Anti-GMO, anti-pesticide groups have tried to distance themselves from the political instability in Sri Lanka, fueled in large part by the disastrous organic-farming policies they told the country to pursue.
Sri Lanka ran an evil experiment on its citizens last year. Under the sway of nitwit organic-food activists, the government banned imports of synthetic pesticides and fertilizers as part of an effort to transition the country to all-organic agriculture, leaving the vast majority of farmers without access to the vital tools they use to grow the crops their country depends on. Polls taken at the time showed that most growers didn't know how to farm organically.
The result of Sri Lanka's experiment was predictable and tragic: roughly one-third of the island nation's agricultural land was left dormant in 2021; farmers lost hundreds of millions of dollars in needed income, and there wasn't enough food to go around. As I explained last September, the government did what most governments do in times of crisis—it deflected, blaming others for the deprivation its policies caused:
The president appointed a former military general to serve as “Commissioner General of Essential Services” and confiscate agricultural commodities from "hoarders.” The government then set price controls for these goods “in order to protect the consumers,” which has a well-documented history of causing and exacerbating shortages. Nice job, commissioner.
Swimming in the president's pool
Hunger can drive people to radical action, and Sri Lanka's populace illustrated how earlier this month. “Protesters swim in Sri Lanka president's pool,” Sky News reported on July 11, "and warn they're staying until he leaves office.” President Gotabaya Rajapaksa fled the country two days later. NBC News summarized the unfolding chaos hours later:
For six months now, Sri Lanka’s economic crisis — its worst since gaining independence from Britain in 1948 — has worsened with each passing day. Financial mismanagement, large amounts of foreign debt and economic shocks have left the South Asian island nation of 22 million people without enough money to pay for imports of food, fuel, medicine and other essential goods. Last month, the United Nations said it risked becoming a full-blown humanitarian crisis.
BigThink executive editor and ACSH advisor Dr. Alex Berezow put it more bluntly:
Enter the organic apologists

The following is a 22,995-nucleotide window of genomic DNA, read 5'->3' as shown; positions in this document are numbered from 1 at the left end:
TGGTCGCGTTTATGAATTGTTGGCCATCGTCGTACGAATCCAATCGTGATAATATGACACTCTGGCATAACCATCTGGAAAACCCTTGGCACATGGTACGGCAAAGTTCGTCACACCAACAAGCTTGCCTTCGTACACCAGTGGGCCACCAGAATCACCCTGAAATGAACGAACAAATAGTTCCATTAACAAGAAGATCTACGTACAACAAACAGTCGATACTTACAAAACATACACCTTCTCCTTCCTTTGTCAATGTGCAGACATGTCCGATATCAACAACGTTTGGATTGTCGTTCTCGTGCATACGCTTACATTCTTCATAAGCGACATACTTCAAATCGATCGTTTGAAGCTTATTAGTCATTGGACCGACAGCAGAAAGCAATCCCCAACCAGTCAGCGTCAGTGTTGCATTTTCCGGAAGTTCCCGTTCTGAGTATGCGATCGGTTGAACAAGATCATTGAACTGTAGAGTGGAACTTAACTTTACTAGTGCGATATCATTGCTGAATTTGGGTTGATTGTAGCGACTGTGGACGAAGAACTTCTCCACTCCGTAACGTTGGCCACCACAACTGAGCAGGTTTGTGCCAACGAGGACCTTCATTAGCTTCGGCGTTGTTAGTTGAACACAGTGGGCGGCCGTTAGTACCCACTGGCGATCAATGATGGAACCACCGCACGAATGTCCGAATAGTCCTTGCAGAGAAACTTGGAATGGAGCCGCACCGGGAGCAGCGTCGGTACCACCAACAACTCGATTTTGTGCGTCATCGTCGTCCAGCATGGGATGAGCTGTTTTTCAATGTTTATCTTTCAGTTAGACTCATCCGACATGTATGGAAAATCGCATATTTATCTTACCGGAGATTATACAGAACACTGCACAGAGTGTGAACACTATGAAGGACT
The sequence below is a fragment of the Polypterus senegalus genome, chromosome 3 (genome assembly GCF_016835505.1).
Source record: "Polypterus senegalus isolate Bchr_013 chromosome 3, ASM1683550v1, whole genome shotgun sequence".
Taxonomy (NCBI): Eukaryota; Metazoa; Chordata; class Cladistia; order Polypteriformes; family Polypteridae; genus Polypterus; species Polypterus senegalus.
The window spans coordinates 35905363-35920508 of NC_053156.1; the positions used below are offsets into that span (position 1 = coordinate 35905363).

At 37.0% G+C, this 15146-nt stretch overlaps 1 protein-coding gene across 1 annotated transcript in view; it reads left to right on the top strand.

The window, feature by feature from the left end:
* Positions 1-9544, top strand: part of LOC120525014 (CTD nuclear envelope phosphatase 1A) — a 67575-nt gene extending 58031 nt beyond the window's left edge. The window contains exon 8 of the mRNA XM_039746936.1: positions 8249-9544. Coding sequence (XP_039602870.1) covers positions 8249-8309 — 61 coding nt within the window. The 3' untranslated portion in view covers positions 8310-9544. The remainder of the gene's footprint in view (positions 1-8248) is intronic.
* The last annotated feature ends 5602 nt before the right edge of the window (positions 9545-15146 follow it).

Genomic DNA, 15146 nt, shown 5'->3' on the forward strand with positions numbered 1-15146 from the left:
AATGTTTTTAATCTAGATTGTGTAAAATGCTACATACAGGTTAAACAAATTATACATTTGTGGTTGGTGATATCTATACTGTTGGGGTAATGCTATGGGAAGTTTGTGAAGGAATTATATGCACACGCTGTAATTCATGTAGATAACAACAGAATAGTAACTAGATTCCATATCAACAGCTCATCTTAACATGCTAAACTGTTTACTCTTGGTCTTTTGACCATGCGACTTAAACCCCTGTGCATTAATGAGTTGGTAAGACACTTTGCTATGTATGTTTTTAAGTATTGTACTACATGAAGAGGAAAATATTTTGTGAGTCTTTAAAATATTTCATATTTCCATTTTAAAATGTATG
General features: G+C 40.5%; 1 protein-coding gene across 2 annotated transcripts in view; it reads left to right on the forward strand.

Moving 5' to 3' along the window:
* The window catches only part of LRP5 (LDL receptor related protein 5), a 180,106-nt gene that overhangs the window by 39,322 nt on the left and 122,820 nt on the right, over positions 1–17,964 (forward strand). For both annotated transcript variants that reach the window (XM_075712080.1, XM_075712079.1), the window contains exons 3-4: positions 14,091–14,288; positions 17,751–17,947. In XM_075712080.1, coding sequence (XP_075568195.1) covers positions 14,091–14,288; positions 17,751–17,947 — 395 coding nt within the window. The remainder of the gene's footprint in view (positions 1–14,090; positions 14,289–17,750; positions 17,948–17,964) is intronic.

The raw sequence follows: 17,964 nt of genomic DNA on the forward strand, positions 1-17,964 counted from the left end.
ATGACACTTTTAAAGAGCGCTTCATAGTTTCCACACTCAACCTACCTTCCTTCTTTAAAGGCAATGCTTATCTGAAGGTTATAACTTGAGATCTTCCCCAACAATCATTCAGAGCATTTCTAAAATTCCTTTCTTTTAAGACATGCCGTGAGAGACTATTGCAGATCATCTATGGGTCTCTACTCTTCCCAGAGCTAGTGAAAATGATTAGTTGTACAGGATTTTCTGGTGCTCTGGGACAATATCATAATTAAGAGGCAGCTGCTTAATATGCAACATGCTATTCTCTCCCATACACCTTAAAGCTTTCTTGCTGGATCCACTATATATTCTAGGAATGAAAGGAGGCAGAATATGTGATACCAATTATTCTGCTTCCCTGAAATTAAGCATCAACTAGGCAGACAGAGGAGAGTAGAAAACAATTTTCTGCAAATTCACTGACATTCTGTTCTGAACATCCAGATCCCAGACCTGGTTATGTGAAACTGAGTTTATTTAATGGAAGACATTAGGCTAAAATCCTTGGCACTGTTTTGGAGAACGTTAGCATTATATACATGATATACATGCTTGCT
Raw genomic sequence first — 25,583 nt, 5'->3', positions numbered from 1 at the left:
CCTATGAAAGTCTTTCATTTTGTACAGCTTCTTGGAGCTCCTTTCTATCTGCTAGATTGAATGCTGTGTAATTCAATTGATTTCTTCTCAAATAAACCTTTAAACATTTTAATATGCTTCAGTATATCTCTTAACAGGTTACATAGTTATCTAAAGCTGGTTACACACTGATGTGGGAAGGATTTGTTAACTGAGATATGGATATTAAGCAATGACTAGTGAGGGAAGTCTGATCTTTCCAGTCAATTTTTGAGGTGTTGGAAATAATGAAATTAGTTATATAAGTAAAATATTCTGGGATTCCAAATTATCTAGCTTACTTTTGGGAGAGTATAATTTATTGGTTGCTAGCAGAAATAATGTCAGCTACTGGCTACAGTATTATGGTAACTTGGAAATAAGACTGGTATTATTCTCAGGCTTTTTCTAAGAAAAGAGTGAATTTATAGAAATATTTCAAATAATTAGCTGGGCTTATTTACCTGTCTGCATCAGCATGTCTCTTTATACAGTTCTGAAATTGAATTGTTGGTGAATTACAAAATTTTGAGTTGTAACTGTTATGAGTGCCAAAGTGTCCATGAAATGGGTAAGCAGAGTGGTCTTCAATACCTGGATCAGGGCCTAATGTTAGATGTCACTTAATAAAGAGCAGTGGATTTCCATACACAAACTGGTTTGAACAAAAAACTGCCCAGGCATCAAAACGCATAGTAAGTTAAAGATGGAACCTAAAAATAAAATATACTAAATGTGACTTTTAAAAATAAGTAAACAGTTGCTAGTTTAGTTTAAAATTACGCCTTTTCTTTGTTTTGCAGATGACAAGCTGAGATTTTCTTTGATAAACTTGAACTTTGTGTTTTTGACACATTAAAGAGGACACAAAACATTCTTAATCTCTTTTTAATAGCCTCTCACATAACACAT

Sri Lanka's political instability goes beyond its farm policies, but we know this is a key aspect of the tumult; doubling the price of staple foods tends to have a destabilizing effect. Organic activist groups haven't missed the significance either. Much like the country's leadership, they were eager to deflect responsibility for the food shortages roiling the country. The UK-based Soil Association, for example, tweeted:
We'd argue that a critical part of any large transition is appropriate planning and time to make that transition. We'd never advocate for a nation like this to go organic overnight. Lots of lessons to be learnt from Sri Lanka, but 'see, organic doesn't work' isn't one of them.
You see, they didn't do it right. Had Sri Lanka only taken a decade to retrain its farmers in organic production and primed its citizens for the massive yield drops that come with abandoning modern agriculture, then they'd be on their way to a green paradise.
This is a foolish, face-saving narrative. Take 10 years or take 100 years; it doesn't matter. The problem is not the transition period, but the production methods farmers are supposed to utilize. We know that organic farming alone cannot produce the amount of food we need to feed the globe. The research has been done, the evidence is in. This was all known long before the events in Sri Lanka unfolded. Agricultural scientists in the country knew it, and they were ignored.
Parenthetically, nobody told Sri Lanka beforehand that their all-organic experiment would end in disaster. It was anti-GMO "rock star" Vandana Shiva who encouraged the country to take the dramatic steps it took. And you'll never guess who frequently collaborates with the Soil Association. Here's an association report featuring Shiva's complaints about “industrial” farming. The group also sponsored a June 2021 conference, just before things in Sri Lanka were beginning to nosedive, which prominently featured Shiva's argument that
Regenerative agriculture provides answers to the soil crisis, the food crisis, the climate crisis and the crisis of democracy.
Sri Lanka is only the latest example of what happens when technophobic activists are allowed to make policy: the world gets poorer and more people go hungry. Anti-pesticide groups and organic food advocates will continue distancing themselves from the ensuing chaos, but they have to be held accountable for the consequences of their ideology.
Farmers didn't ask for an agrochemical ban, neither did the public—Vandana Shiva did. She and her allies owe Sri Lankans an apology, and perhaps several massive donations to help them rebuild their economy. After that, they should follow the former president's lead and find new jobs.